What to expect with CIDP

CIDP is treatable but can get progressively worse without treatment

Initially, people with CIDP may simply be aware that it takes more effort to do the things they used to do, but over several months or years, the symptoms may progress to the point that a person may no longer be able to perform simple daily activities such as climbing stairs, walking without assistance, or lifting objects overhead.1

Nerve with damage myelin

Without treatment

  • Symptoms associated with CIDP take several months or longer to peak1
  • Without any treatment, you could have permanent nerve damage leading to disability2
Normal nerve

With treatment

  • If CIDP is caught early enough, the goal of treatment may include improving strength, balance, and quality of life
  • Once you are on therapy and responding to treatment, you and your doctor will determine the length of therapy
  • If you and your doctor find that you are responding to treatment, there may be a decision to take you off therapy
  • However, there is a potential for your symptoms to disappear for a period of time and then worsen again—this is called relapse3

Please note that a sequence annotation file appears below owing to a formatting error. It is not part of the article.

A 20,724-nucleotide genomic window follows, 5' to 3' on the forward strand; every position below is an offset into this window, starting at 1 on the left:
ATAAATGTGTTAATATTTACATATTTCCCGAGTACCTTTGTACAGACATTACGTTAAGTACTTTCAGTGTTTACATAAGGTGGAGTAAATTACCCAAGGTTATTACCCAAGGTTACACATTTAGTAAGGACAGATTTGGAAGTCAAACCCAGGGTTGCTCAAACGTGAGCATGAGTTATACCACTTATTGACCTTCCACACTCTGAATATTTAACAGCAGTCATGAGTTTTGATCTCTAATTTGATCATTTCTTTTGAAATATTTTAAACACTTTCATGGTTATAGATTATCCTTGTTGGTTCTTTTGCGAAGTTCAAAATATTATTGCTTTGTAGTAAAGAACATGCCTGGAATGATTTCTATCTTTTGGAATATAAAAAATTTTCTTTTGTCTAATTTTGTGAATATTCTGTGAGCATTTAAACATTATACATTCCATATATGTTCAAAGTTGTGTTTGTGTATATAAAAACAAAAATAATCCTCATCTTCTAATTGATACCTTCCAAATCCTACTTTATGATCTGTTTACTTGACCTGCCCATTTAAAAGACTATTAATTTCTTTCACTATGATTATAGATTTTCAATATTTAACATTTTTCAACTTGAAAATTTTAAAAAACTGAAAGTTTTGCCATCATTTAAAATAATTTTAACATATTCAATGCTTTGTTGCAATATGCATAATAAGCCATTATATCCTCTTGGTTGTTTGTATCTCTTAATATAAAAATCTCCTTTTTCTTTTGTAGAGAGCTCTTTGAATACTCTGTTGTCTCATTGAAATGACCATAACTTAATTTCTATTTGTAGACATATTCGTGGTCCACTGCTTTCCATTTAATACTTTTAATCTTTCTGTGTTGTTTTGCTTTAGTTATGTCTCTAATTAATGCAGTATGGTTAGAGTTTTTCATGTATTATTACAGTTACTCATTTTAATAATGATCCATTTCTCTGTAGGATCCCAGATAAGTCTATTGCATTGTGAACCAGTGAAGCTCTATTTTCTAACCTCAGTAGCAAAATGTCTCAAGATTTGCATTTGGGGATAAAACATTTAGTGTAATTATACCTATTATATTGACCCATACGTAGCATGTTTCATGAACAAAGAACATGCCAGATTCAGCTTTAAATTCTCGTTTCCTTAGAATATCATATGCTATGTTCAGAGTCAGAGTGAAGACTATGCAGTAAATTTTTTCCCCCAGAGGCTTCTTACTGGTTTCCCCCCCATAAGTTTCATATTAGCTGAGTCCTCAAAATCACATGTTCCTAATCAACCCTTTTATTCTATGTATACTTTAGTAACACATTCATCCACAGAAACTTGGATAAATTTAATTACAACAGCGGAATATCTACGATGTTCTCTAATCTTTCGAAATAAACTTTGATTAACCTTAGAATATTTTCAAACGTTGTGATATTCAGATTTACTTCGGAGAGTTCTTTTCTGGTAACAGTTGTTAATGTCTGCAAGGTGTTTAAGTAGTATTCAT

• If you feel any symptoms return after a successful treatment, contact your doctor immediately

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  1. Koski CL. CIDP: Chronic Inflammatory Demyelinating Polyneuropathy. Narberth, PA: GBS/CIDP Foundation International; 2012.
  2. Chronic inflammatory demyelinating polyradiculoneuropathy. University of Rochester Medical Center website. https://www.urmc.rochester.edu/encyclopedia/content.aspx?ContentTypeID=134&ContentID=210. Accessed November 18, 2022.
  3. Evers E, Hughes R. CIDP and the Chronic Variants. Heckington. Sleaford Lincolnshire, UK: Guillain-Barré & Associated Inflammatory Neuropathies (GAIN); 2017.